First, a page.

Nats MP Kevin Anderson
TAMWORTH MP Kevin Anderson is set for a $30,000pay rise after replacing the federally-focusedAndrew Gee asparliamentary secretary for the Deputy Premier andregional roadsand rail.
Mr Anderson’s appointment was made in parliament today following Mr Gee’sresignation from the role,who will insteadfocus on his campaignfor the federal seat of Calare.
Mr Anderson–a former journalist who waselected to theNSW Legislative Assembly in 2011–said he was excited to take on the job.
“This greater responsibility is an exciting new challenge for me to work withregional communities across the state, (but) my electorate of Tamworth will remain myfirst priority and they will have a greater voice,” he said.
Appointmentto the parliamentary secretary position is accompanied by a $20,000 salary jump–and an extra $10,000 expense allowance-andis often seen asan indication ofgrooming forcabinet appointments.
The Baird government has 16 parliamentary secretaries on top ofits 22-member cabinet.
Six of those parliamentary secretariesareNationals MPs –includingRick Colless (Natural Resources and Regional Planning),Chris Gulaptis (North Coast),Katrina Hodgkinson (Southern NSW),Sarah Mitchell (Regional Health and Western NSW), and nowMr Anderson.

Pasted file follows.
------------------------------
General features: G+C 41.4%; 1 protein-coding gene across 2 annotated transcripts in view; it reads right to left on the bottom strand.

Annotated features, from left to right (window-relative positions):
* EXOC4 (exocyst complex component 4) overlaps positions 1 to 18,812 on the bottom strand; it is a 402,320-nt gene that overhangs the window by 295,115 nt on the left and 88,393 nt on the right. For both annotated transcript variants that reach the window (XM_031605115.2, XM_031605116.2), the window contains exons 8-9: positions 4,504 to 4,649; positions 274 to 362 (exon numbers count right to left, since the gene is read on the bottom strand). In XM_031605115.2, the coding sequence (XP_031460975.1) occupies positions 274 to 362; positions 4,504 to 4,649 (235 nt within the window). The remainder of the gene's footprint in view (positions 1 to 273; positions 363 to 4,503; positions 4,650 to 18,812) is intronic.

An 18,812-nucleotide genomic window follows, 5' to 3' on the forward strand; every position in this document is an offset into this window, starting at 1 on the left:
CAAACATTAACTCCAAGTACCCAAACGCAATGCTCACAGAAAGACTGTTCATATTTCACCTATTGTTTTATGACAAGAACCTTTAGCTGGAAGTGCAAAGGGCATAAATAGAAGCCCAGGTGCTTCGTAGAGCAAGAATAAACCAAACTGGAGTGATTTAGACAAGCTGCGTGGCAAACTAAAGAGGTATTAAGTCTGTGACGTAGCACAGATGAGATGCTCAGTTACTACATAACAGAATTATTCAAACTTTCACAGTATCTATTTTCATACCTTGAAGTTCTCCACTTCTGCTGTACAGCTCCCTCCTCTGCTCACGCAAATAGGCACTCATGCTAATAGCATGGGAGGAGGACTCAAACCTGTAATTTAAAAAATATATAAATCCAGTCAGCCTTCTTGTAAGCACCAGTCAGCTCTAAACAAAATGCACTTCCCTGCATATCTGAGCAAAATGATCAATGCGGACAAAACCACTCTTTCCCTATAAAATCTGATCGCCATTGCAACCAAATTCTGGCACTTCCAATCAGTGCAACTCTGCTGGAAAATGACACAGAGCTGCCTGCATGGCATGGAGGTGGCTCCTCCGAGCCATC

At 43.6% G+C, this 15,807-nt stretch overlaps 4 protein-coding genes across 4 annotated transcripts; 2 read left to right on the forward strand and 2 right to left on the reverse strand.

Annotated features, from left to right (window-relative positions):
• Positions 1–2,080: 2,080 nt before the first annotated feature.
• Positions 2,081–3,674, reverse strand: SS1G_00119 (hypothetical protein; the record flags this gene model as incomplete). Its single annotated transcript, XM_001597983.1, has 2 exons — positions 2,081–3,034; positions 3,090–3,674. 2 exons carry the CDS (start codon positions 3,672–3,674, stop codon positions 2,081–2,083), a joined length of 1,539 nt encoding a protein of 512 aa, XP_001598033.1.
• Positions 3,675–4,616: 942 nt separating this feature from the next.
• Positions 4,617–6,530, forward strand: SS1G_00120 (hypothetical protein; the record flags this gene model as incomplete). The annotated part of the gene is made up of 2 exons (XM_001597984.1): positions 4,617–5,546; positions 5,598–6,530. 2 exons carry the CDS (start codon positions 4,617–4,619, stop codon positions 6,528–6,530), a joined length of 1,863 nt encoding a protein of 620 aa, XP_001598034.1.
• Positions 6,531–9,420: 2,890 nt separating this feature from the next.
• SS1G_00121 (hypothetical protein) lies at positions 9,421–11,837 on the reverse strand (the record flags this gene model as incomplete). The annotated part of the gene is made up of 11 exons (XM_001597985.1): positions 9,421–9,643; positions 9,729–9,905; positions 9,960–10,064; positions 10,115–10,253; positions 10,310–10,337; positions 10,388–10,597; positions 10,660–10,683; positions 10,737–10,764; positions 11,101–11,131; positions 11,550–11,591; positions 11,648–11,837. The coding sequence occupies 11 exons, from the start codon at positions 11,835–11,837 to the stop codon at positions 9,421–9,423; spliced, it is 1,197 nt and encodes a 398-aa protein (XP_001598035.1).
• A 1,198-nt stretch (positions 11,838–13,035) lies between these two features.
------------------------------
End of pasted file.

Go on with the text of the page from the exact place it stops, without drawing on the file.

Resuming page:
Mr Anderson retained Tamworth inMarch 2015 with a 3.2 per cent swing.
NSW Nationals leader Troy Grantsaid Mr Anderson would also work closely withMinister for Transport Andrew Constance.
“Kevin is an outstanding local member who over the past five years has advocatedand delivered for the people of Tamworth, and I’m confident he will excel in his newrole.” Mr Grant said.
“Regional rail has been added to the parliament secretary role as the rollout of anew regional rail fleet is a key focus of the government this term.”
Mr Anderson is also heading NSW parliament’s regional tax plan inquiry, as chairman of theInvestment, Industry and Regional Development Committee.
The inquiry to regional NSW is top of the agenda for a new inquiry intozonaltaxation launched in the NSW Lower House.
It will investigate concessions in relation to payroll tax, land tax, stamp duty and utility charges and the impact of the impact of fuel levies on regional growth.
The committee wants the public to provide feedback and is currently seeking submissions, including from local government, businesses and the community.
“We want to hear from local people about what has worked and what hasn’t,” Mr Anderson said.
“We need to ensure that current taxes and charges, amongst other things, do not act as a barrier to growth in rural and regional areas,” he said.
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